In this huge town of mine—night.
the sleepy home I leave—behind.
And people think: wife, daughter—
But I’m aware of just this—night.
The July wind sweeps my way
And somewhere in a window faintly—music.
Ah, now ‘till dawn let a wind gust—blow
Through my chest’s thin walls—into my chest.
There is a black poplar, and in the window—light,
And bells ringing in the tower, and in the hand—a flower.
And this one step following—no one,
And this one shadow—but me—no.
Lights-like strings of golden beads,
Night leaflets in the mouth—taste.
Deliver me from daily bonds,
Friends, realize, of me—you’ll dream.
Moscow, July 17, 1916
Longing for the motherland!
A mystery I demystified long ago!
Is it totally the same to me—
Where I am—totally alone.
Along which stones I drag myself,
With my shopping bag, home.
A house unaware of who I am,
Like some hospital or barrack.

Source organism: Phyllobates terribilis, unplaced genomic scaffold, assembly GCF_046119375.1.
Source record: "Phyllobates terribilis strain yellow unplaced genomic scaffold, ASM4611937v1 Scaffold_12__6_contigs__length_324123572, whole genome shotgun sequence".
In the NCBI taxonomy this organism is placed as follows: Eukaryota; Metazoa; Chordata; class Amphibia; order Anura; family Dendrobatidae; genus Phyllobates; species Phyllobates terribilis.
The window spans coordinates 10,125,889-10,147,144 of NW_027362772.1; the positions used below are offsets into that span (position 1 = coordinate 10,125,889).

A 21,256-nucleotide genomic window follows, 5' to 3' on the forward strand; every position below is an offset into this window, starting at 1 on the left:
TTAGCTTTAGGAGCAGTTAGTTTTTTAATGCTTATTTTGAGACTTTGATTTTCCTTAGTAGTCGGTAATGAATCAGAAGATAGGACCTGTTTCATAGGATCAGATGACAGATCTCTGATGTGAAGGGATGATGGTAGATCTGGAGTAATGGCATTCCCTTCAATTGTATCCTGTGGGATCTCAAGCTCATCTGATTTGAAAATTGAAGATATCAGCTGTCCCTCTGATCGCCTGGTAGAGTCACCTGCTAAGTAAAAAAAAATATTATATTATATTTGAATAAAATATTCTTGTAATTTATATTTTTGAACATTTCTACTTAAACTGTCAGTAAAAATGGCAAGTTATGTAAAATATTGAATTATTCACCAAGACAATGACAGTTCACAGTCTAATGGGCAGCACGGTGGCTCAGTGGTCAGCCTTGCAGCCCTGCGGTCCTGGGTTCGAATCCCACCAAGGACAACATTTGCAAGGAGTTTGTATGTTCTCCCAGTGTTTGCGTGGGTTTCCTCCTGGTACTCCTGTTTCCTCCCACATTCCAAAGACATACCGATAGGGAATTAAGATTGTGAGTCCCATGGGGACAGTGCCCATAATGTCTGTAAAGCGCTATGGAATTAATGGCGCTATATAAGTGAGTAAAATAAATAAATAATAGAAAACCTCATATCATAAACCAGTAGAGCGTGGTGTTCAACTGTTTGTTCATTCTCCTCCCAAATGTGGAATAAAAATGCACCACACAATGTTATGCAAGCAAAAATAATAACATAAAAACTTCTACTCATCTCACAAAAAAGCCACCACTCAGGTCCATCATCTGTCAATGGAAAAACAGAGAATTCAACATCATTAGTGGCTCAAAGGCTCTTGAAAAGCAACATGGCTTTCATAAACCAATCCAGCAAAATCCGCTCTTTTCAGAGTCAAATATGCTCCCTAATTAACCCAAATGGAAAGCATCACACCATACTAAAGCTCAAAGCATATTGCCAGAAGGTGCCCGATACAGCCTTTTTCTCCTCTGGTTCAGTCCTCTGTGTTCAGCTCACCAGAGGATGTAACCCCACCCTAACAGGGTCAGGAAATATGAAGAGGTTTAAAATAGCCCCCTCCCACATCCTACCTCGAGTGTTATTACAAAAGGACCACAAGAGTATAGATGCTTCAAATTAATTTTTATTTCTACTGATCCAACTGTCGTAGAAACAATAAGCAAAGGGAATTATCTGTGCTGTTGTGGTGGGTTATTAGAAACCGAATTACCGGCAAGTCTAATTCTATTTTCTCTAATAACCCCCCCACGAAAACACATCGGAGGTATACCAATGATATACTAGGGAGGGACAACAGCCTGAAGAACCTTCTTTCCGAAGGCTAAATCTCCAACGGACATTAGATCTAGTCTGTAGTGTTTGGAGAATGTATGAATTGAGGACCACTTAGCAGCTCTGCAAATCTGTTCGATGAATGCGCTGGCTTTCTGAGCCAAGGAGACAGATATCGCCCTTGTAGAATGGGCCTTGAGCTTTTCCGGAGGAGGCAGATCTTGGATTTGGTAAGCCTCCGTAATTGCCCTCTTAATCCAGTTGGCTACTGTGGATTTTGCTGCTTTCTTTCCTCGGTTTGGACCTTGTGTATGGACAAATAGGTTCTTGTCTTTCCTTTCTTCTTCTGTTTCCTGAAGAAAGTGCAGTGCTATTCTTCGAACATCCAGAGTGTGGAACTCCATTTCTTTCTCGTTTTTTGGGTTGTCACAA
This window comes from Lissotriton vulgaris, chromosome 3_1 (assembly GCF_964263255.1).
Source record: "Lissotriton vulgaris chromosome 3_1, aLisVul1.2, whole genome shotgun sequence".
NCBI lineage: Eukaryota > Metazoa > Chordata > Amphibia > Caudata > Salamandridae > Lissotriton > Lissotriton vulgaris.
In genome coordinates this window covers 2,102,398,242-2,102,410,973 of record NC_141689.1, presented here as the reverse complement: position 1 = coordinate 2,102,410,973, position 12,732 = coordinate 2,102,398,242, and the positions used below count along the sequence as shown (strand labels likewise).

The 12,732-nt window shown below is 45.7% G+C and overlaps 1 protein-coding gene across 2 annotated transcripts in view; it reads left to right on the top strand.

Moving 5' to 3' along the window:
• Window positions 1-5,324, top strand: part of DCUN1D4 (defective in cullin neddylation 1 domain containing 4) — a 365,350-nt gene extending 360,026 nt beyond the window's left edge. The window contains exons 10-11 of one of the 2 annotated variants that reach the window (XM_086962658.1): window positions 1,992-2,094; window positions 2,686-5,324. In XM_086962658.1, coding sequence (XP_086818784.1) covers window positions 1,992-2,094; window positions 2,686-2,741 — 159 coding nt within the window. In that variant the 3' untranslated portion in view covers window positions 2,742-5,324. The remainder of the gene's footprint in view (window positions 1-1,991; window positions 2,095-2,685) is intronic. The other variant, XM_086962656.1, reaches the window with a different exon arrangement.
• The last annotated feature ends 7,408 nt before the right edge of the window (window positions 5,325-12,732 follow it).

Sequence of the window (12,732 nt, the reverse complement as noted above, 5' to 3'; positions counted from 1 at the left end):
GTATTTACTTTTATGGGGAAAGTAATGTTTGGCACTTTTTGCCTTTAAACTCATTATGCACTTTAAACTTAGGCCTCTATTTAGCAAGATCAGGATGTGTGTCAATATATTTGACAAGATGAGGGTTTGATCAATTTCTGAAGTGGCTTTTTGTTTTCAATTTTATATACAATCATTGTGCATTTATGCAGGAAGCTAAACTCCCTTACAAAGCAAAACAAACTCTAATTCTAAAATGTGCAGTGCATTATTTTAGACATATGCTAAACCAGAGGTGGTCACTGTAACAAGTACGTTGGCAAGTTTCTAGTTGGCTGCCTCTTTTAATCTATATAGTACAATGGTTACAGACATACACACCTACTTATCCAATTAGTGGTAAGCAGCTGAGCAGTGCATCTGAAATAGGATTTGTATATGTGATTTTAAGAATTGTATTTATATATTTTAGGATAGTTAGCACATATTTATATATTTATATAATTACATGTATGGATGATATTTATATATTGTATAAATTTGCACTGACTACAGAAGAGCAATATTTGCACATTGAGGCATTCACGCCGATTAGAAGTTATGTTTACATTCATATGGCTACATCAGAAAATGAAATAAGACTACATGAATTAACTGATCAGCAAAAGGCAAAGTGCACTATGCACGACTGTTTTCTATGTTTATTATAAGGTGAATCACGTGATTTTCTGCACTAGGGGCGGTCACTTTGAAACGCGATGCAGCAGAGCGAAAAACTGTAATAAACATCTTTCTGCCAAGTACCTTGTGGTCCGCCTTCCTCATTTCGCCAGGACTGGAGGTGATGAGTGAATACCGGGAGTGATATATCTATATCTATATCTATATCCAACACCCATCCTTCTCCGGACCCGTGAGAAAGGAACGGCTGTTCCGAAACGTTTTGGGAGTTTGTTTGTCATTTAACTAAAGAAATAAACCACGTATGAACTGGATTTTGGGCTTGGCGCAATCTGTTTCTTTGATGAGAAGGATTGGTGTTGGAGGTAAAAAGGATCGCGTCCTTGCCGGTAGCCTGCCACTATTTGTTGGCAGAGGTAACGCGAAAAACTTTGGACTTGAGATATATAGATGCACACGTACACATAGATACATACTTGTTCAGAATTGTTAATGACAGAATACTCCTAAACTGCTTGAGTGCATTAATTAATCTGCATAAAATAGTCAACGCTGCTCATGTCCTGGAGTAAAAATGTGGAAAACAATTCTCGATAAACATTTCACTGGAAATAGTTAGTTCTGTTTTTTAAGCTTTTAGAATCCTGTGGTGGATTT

It’s all the same whom I defy
As I bristle like a caged lion,
From which coterie of men
I’m expelled—without fail—
Back to myself, my own identity.
A polar bear with no floe.
Where not to strive at companionship (I don’t try),
Where to lose self-respect—makes no difference.
Neither am I lured by my native
Tongue, it’s nursing call.
I do not care if I’m greeted
Or greet with unintelligible words!
(That reader gorging himself with tons
Of paper, news-scandalmonger)
He is a man of this age,
As for me—I stand pre-every age.
Stunned, like a tree stump
Bereft of the alley its stood on.
People—I don’t care about, things—I don’t care,
And maybe even less care
About what ever came with my birth:
Peculiarities, traits, features,
Data—all wiped out as if by a hand:
My soul being born—somewhere.
My land won’t preserve me.
So that even the keenest detective
Searching far and wide through my soul
Will not find a birthmark!
Each home is alien to me, each shrine empty,
All things—all the same, all things—make no difference.
But if along the road a bush
Stands, especially a rowan…